Political Polarization in America


Morgan Furstenberg graphic

Polarization is a problem for any country, much less the United States. However, it looks damaging that the prominent representative democracy is having some in-house issues. The Founding Fathers worried about such a divide, and Abraham Lincoln warned, “A house divided against itself cannot stand.” With what people are seeing in this country now, what comes next?

One of the most common things people do is question the future. It’s in our nature to question the unknown, and for a good reason. The future of polarization and divide in America is one of those unknowns and it could  either get better or much worse. In “Political Polarization in America: Two Possible Futures,” the author states their findings of polarized American behavior: “Americans accept smaller paychecks to avoid listening to opposing partisans, move to new places to surround themselves with ideologically similar residents, and swipe left on people with whom they disagree politically.” Some readers may agree with this attitude, and some may find it alarming. 

To discuss the psychology of such behaviors, Dr. Kameko Halfmann, an assistant professor of psychology at the University of Wisconsin-Platteville, agreed to an interview. Dr. Halfmann teaches several psychology courses including Behavioral Research I and II, and mainly focuses her research on decision making. 

Dr. Halfmann reviewed the past 100 years’ voting patterns, noting the evolution of such patterns, moving from landslide victories to marginal wins, and asking what changed? Halfmann pointed to the increase in access to information over those past 100 years, stating that it “overwhelms some voters into not voting.” She also added that the excess of information and ways in which we receive it – websites, social media and news networks – has led people to seek out specific information. This is known as confirmation bias, which is different from research.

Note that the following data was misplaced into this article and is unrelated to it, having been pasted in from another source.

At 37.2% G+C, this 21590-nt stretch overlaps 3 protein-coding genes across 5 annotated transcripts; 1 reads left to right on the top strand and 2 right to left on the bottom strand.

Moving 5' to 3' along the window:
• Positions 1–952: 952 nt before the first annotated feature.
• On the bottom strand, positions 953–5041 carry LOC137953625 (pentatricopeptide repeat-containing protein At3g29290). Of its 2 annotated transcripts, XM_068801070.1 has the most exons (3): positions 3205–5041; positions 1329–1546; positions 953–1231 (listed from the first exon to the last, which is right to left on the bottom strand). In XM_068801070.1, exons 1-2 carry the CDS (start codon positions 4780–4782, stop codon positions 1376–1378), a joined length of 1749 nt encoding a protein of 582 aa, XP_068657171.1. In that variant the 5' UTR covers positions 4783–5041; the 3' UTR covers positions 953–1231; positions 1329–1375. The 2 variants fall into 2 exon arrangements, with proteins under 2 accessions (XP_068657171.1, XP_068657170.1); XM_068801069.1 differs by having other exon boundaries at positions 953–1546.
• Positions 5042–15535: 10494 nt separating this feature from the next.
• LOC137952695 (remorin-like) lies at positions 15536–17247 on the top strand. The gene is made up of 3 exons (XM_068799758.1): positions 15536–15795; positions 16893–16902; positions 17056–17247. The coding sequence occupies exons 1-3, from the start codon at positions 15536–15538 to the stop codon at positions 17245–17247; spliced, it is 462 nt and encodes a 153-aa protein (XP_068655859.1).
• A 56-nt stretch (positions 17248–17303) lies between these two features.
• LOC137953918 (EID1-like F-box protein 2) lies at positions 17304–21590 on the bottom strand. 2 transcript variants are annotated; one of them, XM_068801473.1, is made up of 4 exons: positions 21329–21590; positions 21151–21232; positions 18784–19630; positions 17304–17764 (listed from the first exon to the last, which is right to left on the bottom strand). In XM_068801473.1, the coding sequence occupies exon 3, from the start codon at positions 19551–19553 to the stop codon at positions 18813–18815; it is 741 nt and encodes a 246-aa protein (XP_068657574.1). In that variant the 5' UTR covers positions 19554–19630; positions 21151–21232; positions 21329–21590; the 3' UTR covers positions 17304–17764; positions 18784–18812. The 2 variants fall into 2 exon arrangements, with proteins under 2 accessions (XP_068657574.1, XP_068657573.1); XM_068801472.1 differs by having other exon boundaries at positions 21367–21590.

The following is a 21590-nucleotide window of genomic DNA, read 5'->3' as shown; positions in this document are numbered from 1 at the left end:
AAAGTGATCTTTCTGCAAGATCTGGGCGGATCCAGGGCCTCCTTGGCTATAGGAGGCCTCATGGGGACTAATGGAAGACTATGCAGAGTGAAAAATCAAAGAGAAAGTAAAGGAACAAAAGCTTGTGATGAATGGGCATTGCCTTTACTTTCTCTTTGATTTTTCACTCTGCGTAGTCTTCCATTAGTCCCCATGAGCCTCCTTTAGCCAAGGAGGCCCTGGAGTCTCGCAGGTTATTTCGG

Research seeks out a topic of information to study it, while confirmation bias, as Dr. Halfmann explains it, “seek(s) out information that confirms preexisting beliefs.” Dr. Halfmann hit on this point of confirmation bias and related it to an “echo chamber.” She provided the example of the news networks, where Republicans watch Fox News and Democrats watch CNN. This creates “extra polarization” and a lack of understanding of the other side’s views. 

Halfmann recommended, as she has been doing the past couple of years, to listen to at least three different news networks. One in the middle of the aisle, one leaning politically one way and one leaning the other way. This allows for the most unbiased delivery of information and for the reader to decide with the clear information presented. 

The American people have a choice to make when it comes to polarization. That decision can determine the future of the country in the societal aspect. People question what comes next for the divide in America. Dr. Halfmann was unsure about the future, but recalled various, tense moments throughout history. She proposed that “Maybe this is just history repeating itself, a cycle we go through … and the pendulum will swing back in the right direction,” adding that things may have to get worse before they get better.

Either way, the future turns, the outcome is determined by the decisions of the present, specifically its people. The pendulum of repetition may be at its peak or in the midst of its swing. However, the anticipation and hope of a return to a more connected society may be the closest thing to an answer America will get.